VMware Project Fargo: Faster VM Creation

VMware's Project Fargo uses "forking" to accelerate virtual machine startup, while a second initiative known as Project Meteor combines the technology with CloudVolumes' application layering.

Charles Babcock, Editor at Large, Cloud

September 8, 2014

3 Min Read

On August 25, the opening day of VMworld, several VMware executives made a quick reference to Project Fargo as "one day providing new techniques for initializing virtual machines at a much faster rate than currently possible."

One of the few people in attendance who had some idea what that meant was Pat O'Day, CTO of Bluelock, the Indianapolis-based supplier of VMware-compatible cloud services. O'Day referred to Project Fargo as providing a "forking capability" of a running virtual machine. As it turns out, an earlier name for Project Fargo was Project VMFork.

From VMware's brief description, Fargo sounded like a virtual machine-cloning or replicating mechanism. But O'Day, in an interview, said that "forking" is a better description because the cloned virtual machine can be modified in the process of being copied if its owner wants to change it.

The forking process would be highly useful in scaling up a set of virtual machines quickly to meet increasing traffic on a website or in some other compute-intensive, high -demand scenario. Part of the appeal of Linux containers is the ease with which they can be replicated into a larger set or cluster. Project Fargo, O'Day noted, seeks to bring that characteristic to virtual machine operations.

[Want to learn more about how CloudVolumes might be applied to end-user management? See VMware: We'll Solve End User Device Management Mess.]

Kit Colbert, CTO of end user computing at VMware, said from the VMworld stage that Project Fargo will enable production of virtual desktops 30 times faster than current rates. The rapid cloning relies on a master copy to produce a virtual desktop in one second or less, Colbert explained. It may take a few more seconds to customize it with personalized settings and send it to a newly logged-in end user, but it's still dramatically less than the several minutes usually required to start a new virtual machine with its own operating system.

The process is particularly attractive for virtual desktop infrastructure, which is often taxed by the task of starting up thousands of end-user individualized virtual machines every day at 9 a.m. Meeting such demand requires a large investment in servers if each one must be called up from storage, initialized, and presented to end users.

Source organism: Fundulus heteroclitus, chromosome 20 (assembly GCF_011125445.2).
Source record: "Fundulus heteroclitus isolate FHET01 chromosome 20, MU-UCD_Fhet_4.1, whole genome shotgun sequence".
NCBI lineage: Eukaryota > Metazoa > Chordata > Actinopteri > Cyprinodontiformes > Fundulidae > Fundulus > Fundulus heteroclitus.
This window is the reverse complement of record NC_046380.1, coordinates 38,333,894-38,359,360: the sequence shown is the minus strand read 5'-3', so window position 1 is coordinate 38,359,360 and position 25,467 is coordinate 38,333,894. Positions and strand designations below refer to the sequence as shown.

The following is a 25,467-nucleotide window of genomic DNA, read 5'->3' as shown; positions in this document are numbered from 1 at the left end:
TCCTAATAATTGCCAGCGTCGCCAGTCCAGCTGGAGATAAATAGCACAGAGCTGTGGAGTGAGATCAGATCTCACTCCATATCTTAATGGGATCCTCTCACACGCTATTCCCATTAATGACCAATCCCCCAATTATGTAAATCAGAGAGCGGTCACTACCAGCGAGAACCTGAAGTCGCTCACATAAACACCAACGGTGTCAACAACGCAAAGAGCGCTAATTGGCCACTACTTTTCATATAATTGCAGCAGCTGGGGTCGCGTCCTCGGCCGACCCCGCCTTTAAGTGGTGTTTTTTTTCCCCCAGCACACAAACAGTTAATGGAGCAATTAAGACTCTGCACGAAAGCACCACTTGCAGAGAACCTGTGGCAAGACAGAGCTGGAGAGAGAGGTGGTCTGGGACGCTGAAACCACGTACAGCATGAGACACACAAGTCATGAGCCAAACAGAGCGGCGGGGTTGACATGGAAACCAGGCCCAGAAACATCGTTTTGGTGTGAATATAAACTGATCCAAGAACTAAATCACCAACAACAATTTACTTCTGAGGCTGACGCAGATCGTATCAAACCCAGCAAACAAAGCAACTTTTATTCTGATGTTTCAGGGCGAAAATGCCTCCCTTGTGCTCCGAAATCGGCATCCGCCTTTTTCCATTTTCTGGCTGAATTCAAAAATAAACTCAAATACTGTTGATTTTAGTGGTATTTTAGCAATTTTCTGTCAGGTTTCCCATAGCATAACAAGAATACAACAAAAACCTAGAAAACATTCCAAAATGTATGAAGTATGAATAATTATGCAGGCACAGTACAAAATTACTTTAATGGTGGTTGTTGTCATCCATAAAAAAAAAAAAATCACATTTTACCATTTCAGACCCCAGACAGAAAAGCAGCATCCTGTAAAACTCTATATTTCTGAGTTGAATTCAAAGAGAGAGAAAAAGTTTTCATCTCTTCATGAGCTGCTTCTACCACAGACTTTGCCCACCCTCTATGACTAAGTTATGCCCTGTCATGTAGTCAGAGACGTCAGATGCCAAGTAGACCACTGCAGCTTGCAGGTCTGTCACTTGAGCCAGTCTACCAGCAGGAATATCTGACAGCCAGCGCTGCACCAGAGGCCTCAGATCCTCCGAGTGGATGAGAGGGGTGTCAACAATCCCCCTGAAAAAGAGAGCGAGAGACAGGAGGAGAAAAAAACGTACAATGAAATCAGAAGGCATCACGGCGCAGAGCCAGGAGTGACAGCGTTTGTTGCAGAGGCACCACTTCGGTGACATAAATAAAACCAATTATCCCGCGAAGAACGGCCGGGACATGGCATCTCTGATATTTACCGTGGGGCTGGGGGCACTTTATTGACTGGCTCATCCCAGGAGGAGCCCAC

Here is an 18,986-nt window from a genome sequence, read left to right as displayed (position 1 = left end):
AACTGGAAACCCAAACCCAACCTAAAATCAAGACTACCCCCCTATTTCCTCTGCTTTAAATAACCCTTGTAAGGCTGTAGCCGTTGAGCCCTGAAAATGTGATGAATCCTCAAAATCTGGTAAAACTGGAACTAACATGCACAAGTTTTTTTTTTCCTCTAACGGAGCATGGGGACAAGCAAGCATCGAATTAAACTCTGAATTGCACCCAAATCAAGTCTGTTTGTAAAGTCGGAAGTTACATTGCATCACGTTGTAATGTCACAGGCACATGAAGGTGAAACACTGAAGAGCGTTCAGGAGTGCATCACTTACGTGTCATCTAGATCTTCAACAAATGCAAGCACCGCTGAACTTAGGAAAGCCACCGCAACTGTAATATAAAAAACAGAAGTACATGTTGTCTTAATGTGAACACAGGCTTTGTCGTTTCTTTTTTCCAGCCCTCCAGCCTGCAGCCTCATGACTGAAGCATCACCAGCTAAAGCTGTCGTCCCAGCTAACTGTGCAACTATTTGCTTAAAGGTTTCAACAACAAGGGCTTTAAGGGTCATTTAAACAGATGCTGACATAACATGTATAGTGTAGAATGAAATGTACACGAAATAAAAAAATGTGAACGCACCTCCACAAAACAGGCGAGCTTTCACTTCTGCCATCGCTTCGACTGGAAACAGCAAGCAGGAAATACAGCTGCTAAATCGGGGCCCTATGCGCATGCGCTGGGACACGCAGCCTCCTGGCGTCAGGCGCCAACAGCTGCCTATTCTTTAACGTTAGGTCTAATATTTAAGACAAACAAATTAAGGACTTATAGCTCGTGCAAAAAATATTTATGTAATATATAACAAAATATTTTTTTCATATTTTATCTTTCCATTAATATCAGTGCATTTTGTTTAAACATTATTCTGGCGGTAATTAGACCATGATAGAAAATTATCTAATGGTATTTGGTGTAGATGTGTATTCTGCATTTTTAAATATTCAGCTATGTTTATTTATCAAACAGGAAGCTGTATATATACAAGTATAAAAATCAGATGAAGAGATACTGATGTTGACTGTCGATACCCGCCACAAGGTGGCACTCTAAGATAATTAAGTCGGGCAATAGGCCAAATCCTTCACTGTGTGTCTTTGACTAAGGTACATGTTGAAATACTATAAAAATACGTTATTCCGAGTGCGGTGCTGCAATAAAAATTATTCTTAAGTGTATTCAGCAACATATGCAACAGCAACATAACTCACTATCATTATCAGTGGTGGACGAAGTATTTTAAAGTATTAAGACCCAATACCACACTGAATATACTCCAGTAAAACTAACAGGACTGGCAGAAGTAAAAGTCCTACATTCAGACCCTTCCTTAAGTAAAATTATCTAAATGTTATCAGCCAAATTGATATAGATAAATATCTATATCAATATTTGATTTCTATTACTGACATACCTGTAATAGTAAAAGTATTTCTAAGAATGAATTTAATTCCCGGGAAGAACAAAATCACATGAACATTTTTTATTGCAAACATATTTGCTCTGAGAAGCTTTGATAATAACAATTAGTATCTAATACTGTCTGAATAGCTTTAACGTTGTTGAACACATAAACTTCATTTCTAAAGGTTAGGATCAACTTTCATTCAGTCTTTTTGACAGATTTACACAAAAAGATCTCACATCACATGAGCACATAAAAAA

Rapid cloning or forking could be combined with the application-layering technique developed by VMware acquisition CloudVolumes. CloudVolumes pioneered the delivery of Windows applications as a set of layers or slices to a virtualized workspace, giving end users the illusion of instant access as the application's user display appears in about a second. Although designed for Windows applications, it can be used with any type of application, Colbert said in a blog posted prior to VMworld.

Fargo's virtual machine forking and CloudVolumes' application layering techniques are being combined in a second effort known as Project Meteor.

The ability to quickly replicate, or fork, a running virtual machine and equip it with layered applications will one day change the speed with which the virtual environment can be managed. Virtual machines, under pressure from the rapid spin-up characteristics of Linux containers, will take on more of those same characteristics if Project Fargo and Project Meteor bear fruit.

Project Fargo is currently in technology preview. No timeframe has been given for when it may become generally available.

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About the Author(s)

Charles Babcock

Editor at Large, Cloud

Charles Babcock is an editor-at-large for InformationWeek and author of Management Strategies for the Cloud Revolution, a McGraw-Hill book. He is the former editor-in-chief of Digital News, former software editor of Computerworld and former technology editor of Interactive Week. He is a graduate of Syracuse University where he obtained a bachelor's degree in journalism. He joined the publication in 2003.

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